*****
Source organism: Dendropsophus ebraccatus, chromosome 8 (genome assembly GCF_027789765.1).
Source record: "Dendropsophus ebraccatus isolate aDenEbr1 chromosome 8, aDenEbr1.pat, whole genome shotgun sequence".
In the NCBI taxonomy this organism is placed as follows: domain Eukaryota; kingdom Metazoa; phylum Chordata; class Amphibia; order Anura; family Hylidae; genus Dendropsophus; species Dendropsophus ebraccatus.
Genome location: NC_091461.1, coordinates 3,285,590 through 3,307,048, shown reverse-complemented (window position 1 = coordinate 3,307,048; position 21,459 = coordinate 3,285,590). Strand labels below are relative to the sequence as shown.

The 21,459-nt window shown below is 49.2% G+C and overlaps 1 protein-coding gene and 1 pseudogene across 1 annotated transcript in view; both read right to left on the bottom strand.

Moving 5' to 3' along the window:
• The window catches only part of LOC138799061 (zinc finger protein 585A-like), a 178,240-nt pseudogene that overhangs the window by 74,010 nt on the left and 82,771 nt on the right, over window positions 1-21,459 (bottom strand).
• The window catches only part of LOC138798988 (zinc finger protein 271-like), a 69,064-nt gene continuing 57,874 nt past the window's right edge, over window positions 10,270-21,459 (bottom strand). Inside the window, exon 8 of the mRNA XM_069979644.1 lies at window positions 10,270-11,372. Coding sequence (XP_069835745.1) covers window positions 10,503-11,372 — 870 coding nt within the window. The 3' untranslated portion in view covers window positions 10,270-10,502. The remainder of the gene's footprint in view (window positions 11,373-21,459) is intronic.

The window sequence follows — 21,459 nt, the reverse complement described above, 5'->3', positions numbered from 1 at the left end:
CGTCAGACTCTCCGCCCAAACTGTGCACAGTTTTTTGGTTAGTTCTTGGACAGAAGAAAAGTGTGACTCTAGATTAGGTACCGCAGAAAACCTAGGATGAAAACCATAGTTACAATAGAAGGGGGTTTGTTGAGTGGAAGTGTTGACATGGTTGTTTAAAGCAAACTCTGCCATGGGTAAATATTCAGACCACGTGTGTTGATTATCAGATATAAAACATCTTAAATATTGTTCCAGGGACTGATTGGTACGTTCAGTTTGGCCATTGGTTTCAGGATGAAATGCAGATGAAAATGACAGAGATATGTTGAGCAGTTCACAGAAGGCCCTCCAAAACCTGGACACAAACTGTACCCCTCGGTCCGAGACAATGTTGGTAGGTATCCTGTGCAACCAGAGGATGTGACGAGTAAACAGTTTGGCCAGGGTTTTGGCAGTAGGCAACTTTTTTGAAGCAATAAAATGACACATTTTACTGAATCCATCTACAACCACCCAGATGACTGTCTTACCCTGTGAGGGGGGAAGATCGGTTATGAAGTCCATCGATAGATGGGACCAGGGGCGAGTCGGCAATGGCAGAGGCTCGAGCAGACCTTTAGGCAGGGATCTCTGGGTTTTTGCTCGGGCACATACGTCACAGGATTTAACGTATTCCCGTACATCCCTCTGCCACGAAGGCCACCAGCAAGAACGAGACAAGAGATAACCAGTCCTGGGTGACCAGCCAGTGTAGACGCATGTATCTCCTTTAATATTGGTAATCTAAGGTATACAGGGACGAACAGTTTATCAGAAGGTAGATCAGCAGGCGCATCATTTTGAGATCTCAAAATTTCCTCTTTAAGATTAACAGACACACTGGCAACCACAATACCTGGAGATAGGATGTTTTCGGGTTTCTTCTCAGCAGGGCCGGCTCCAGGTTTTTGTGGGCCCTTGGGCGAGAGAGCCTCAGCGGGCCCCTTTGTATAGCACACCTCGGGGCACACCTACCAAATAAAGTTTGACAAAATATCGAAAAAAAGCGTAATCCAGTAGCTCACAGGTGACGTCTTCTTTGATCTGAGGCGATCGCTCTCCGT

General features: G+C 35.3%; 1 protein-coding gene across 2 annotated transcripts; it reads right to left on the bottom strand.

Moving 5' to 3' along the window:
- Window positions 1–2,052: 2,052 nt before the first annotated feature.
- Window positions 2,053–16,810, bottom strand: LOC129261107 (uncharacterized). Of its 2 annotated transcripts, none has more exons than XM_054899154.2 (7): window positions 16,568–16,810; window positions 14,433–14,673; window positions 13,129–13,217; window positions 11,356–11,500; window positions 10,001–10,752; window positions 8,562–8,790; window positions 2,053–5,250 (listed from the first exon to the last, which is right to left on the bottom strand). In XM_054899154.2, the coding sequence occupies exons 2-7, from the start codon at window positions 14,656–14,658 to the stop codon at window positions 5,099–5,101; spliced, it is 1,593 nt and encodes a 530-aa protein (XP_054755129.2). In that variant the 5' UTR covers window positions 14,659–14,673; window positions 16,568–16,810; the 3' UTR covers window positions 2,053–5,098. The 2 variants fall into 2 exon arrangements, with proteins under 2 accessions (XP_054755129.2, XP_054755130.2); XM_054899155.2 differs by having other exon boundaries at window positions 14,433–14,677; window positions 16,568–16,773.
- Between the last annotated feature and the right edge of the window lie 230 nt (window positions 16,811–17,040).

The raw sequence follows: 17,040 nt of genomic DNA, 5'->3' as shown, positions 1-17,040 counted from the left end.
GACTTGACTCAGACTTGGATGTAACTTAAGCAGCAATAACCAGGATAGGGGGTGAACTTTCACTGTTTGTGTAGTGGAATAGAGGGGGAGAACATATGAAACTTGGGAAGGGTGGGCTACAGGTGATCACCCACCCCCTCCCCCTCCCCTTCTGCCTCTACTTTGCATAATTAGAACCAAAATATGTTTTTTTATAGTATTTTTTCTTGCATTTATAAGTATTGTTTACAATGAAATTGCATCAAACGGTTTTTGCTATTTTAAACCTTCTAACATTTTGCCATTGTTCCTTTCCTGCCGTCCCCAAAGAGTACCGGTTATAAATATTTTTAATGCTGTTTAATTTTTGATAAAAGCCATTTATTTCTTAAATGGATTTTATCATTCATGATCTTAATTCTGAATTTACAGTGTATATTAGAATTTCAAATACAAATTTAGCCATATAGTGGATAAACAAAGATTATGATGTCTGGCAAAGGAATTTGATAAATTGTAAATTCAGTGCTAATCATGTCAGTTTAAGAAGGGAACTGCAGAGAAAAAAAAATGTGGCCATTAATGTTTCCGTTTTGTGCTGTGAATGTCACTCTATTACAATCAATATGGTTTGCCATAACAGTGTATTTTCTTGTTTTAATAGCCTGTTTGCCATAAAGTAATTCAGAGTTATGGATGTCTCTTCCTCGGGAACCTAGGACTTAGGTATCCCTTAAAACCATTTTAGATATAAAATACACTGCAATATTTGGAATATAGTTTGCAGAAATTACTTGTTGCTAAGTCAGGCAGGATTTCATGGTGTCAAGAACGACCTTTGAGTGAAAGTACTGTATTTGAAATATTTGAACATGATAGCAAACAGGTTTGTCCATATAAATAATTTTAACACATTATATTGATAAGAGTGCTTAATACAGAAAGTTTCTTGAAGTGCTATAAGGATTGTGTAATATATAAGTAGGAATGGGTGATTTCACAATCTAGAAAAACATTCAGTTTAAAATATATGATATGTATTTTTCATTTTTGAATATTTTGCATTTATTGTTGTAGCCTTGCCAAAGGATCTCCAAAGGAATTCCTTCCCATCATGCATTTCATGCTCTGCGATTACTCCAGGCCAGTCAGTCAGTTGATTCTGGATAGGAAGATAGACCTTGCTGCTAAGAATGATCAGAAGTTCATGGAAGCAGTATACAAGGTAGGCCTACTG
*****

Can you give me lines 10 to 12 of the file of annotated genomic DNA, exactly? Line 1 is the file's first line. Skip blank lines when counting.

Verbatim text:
CGTCAGACTCTCCGCCCAAACTGTGCACAGTTTTTTGGTTAGTTCTTGGACAGAAGAAAAGTGTGACTCTAGATTAGGTACCGCAGAAAACCTAGGATGAAAACCATAGTTACAATAGAAGGGGGTTTGTTGAGTGGAAGTGTTGACATGGTTGTTTAAAGCAAACTCTGCCATGGGTAAATATTCAGACCACGTGTGTTGATTATCAGATATAAAACATCTTAAATATTGTTCCAGGGACTGATTGGTACGTTCAGTTTGGCCATTGGTTTCAGGATGAAATGCAGATGAAAATGACAGAGATATGTTGAGCAGTTCACAGAAGGCCCTCCAAAACCTGGACACAAACTGTACCCCTCGGTCCGAGACAATGTTGGTAGGTATCCTGTGCAACCAGAGGATGTGACGAGTAAACAGTTTGGCCAGGGTTTTGGCAGTAGGCAACTTTTTTGAAGCAATAAAATGACACATTTTACTGAATCCATCTACAACCACCCAGATGACTGTCTTACCCTGTGAGGGGGGAAGATCGGTTATGAAGTCCATCGATAGATGGGACCAGGGGCGAGTCGGCAATGGCAGAGGCTCGAGCAGACCTTTAGGCAGGGATCTCTGGGTTTTTGCTCGGGCACATACGTCACAGGATTTAACGTATTCCCGTACATCCCTCTGCCACGAAGGCCACCAGCAAGAACGAGACAAGAGATAACCAGTCCTGGGTGACCAGCCAGTGTAGACGCATGTATCTCCTTTAATATTGGTAATCTAAGGTATACAGGGACGAACAGTTTATCAGAAGGTAGATCAGCAGGCGCATCATTTTGAGATCTCAAAATTTCCTCTTTAAGATTAACAGACACACTGGCAACCACAATACCTGGAGATAGGATGTTTTCGGGTTTCTTCTCAGCAGGGCCGGCTCCAGGTTTTTGTGGGCCCTTGGGCGAGAGAGCCTCAGCGGGCCCCTTTGTATAGCACACCTCGGGGCACACCTACCAAATAAAGTTTGACAAAATATCGAAAAAAAGCGTAATCCAGTAGCTCACAGGTGACGTCTTCTTTGATCTGAGGCGATCGCTCTCCGT

General features: G+C 35.3%; 1 protein-coding gene across 2 annotated transcripts; it reads right to left on the bottom strand.

Moving 5' to 3' along the window: